Everyone stood in silence around the grave for a few long moments.


The monks hung their heads in prayer and the nuns sobbed quietly.


A shout from Brother Aaron at the gates brought their attention back to the task at hand.


There were men hammering on the gates and Friar John knew that this meant the missing body had been discovered.


Dropping to their knees quickly, every single monk started to push the soil back into the hole with their bare hands.


Without being told, the nuns moved to the door of the chapel and went to greet the men in the courtyard who had now come to look for their lost ‘prize’.


Sister Elizabeth spoke loudly to a big man who seemed to be in charge of the louts.


“And how can we help you men?  Are you in need of spiritual guidance?”


“We are looking for the body of the King.  It has been stolen from the market square.”


“And you think that members of a friary would steal something?  Do you not remember from the ten commandments, ‘Thou shalt not steal’?”


“Some of your monks were seen in the town earlier.  They had a dead man on a cart.”


“Yes.  They collected two dead men earlier for burial.  The bodies are over here.  I can show you if you wish.”


“Thank you Sister.  I appreciate that.”


The man waved at the drunken men to move back to the gates.  He followed Sister Elizabeth across the courtyard to the two dead men, laid next to the cart.


“Is one of these the body you are seeking?” asked Sister Elizabeth gently.


“No.  Are these the only ones brought back tonight?”


“To the best of my knowledge, yes,” lied the nun.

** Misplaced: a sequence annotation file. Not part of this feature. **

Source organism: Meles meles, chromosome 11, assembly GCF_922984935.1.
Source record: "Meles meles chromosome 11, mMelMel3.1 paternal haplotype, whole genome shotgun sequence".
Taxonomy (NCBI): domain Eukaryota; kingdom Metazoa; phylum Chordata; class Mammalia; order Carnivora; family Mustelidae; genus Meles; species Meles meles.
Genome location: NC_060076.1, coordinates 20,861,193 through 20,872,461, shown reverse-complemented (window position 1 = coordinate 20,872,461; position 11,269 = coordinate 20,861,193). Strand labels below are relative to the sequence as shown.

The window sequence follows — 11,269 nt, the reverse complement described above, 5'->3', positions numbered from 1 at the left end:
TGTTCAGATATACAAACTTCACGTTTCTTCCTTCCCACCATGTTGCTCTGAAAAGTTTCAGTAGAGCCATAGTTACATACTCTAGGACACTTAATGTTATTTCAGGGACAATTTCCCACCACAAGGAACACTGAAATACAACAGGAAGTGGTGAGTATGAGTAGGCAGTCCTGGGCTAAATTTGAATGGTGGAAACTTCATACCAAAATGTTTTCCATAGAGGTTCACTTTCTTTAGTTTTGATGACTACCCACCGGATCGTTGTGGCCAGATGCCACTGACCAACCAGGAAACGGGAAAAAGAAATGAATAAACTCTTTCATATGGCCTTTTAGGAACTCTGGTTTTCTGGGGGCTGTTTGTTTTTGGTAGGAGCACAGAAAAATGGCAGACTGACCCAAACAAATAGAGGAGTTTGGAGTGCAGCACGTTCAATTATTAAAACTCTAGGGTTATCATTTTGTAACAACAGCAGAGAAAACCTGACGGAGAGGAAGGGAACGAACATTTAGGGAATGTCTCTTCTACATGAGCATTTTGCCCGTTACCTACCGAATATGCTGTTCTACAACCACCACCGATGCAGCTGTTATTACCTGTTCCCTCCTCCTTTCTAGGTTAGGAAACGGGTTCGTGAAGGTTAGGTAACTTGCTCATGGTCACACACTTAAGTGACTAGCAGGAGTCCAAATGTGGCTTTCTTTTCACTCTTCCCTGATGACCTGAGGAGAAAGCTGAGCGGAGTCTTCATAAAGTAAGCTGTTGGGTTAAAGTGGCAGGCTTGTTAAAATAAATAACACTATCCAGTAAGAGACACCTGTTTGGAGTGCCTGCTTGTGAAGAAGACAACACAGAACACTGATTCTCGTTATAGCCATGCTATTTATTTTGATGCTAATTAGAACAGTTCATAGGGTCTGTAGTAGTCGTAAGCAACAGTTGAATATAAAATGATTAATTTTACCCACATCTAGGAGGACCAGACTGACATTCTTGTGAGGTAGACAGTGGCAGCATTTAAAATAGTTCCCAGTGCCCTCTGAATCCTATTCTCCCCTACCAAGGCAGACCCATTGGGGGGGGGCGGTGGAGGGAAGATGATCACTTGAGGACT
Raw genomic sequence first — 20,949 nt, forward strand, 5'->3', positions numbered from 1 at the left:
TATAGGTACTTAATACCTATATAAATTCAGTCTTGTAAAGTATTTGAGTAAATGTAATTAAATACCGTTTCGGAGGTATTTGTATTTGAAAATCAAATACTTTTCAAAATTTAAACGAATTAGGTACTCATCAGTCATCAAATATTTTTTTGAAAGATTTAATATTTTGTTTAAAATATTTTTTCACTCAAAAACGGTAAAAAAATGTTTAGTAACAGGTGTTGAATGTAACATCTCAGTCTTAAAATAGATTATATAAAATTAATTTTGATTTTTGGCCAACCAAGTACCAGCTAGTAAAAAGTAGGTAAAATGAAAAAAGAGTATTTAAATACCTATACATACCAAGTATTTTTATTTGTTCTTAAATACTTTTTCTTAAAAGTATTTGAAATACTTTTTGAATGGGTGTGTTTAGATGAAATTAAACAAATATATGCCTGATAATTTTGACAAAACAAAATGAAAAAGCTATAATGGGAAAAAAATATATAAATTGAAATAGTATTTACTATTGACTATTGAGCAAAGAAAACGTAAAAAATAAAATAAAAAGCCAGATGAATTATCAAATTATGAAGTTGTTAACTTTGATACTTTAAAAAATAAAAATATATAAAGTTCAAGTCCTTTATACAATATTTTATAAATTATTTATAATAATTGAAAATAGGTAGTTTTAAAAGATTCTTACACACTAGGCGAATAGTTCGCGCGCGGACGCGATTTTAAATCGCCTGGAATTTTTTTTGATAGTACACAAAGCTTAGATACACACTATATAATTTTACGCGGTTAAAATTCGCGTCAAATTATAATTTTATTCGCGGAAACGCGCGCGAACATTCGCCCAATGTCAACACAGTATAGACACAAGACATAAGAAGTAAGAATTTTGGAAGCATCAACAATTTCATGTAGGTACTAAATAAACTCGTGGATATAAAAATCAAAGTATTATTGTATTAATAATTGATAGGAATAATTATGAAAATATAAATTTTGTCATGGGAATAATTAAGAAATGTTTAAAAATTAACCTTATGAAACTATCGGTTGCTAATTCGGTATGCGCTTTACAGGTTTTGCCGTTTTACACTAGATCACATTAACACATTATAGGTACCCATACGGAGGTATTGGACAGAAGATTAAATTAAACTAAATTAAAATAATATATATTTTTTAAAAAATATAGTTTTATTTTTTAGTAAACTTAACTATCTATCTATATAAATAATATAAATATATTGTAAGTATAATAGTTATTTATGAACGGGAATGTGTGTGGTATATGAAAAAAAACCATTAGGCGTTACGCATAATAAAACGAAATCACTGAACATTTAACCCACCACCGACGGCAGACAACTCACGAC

“Where are the men who brought them back?”


“I believe they have retired for the night.  They intend to go out to the battlefield tomorrow and bring back more bodies for burial.  Do you wish me to wake the Brothers?”


“No.  I am satisfied.  I am sorry for disturbing your prayers Sisters.  I will remove my men back to the town.”


“Thank you Sir.”


He turned to leave.  After a few steps, he looked back over his shoulder.


“Perhaps you could pray for the dead King in any case, Sister.  And for the new King, Henry.”


“We pray as our Bishop guides us to, Sir.  I am sure he will instruct us on whose souls are worthy of our prayers.”


The nobleman nodded and ordered his men to leave.


Brother Aaron closed the heavy wooden gates behind the crowd of men as they went and the nuns heaved a collective sigh of relief.


At that moment, Friar John and some of the other monks appeared at the doorway of the chapel.  Thus confirming that the task was completed.


And so the King of England was buried with the tears of nuns on his shroud in an unmarked grave on consecrated ground, in Greyfriars Priory, in Leicester.